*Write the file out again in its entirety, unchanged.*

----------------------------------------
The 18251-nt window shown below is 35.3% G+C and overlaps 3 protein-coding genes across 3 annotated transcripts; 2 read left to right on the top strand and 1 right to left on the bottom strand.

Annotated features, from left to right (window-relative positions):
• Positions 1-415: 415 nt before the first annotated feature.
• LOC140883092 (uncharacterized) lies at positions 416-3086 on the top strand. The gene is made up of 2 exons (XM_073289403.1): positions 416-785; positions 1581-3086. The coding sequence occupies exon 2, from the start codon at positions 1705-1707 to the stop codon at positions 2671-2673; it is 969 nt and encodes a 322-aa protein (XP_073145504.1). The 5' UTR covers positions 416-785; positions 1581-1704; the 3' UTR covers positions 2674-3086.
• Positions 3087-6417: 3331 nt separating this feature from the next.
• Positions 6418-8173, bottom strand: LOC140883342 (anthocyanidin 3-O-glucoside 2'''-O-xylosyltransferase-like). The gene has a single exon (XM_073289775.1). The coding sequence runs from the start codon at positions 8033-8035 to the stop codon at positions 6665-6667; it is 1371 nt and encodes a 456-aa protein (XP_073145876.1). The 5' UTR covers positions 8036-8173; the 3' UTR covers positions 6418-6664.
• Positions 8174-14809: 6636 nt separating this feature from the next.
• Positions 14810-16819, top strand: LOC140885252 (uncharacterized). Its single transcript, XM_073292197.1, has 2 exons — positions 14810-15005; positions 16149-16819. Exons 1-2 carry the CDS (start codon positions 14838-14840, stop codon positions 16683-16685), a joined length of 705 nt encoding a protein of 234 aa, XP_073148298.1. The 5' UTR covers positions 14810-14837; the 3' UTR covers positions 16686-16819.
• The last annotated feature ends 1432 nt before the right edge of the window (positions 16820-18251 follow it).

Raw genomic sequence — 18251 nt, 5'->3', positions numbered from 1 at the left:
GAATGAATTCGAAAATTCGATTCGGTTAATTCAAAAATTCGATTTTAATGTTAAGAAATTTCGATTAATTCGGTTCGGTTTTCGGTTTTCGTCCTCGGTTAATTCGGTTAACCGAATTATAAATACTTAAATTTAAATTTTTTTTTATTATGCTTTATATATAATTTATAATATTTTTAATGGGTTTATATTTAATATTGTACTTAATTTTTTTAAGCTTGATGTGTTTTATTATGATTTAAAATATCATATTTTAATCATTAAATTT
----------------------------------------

The 18251-nt window shown below is 35.3% G+C and overlaps 3 protein-coding genes across 3 annotated transcripts; 2 read left to right on the top strand and 1 right to left on the bottom strand.

Annotated features, from left to right (window-relative positions):
• Positions 1-415: 415 nt before the first annotated feature.
• LOC140883092 (uncharacterized) lies at positions 416-3086 on the top strand. The gene is made up of 2 exons (XM_073289403.1): positions 416-785; positions 1581-3086. The coding sequence occupies exon 2, from the start codon at positions 1705-1707 to the stop codon at positions 2671-2673; it is 969 nt and encodes a 322-aa protein (XP_073145504.1). The 5' UTR covers positions 416-785; positions 1581-1704; the 3' UTR covers positions 2674-3086.
• Positions 3087-6417: 3331 nt separating this feature from the next.
• Positions 6418-8173, bottom strand: LOC140883342 (anthocyanidin 3-O-glucoside 2'''-O-xylosyltransferase-like). The gene has a single exon (XM_073289775.1). The coding sequence runs from the start codon at positions 8033-8035 to the stop codon at positions 6665-6667; it is 1371 nt and encodes a 456-aa protein (XP_073145876.1). The 5' UTR covers positions 8036-8173; the 3' UTR covers positions 6418-6664.
• Positions 8174-14809: 6636 nt separating this feature from the next.
• Positions 14810-16819, top strand: LOC140885252 (uncharacterized). Its single transcript, XM_073292197.1, has 2 exons — positions 14810-15005; positions 16149-16819. Exons 1-2 carry the CDS (start codon positions 14838-14840, stop codon positions 16683-16685), a joined length of 705 nt encoding a protein of 234 aa, XP_073148298.1. The 5' UTR covers positions 14810-14837; the 3' UTR covers positions 16686-16819.
• The last annotated feature ends 1432 nt before the right edge of the window (positions 16820-18251 follow it).

Raw genomic sequence — 18251 nt, 5'->3', positions numbered from 1 at the left:
GAATGAATTCGAAAATTCGATTCGGTTAATTCAAAAATTCGATTTTAATGTTAAGAAATTTCGATTAATTCGGTTCGGTTTTCGGTTTTCGTCCTCGGTTAATTCGGTTAACCGAATTATAAATACTTAAATTTAAATTTTTTTTTATTATGCTTTATATATAATTTATAATATTTTTAATGGGTTTATATTTAATATTGTACTTAATTTTTTTAAGCTTGATGTGTTTTATTATGATTTAAAATATCATATTTTAATCATTAAATTT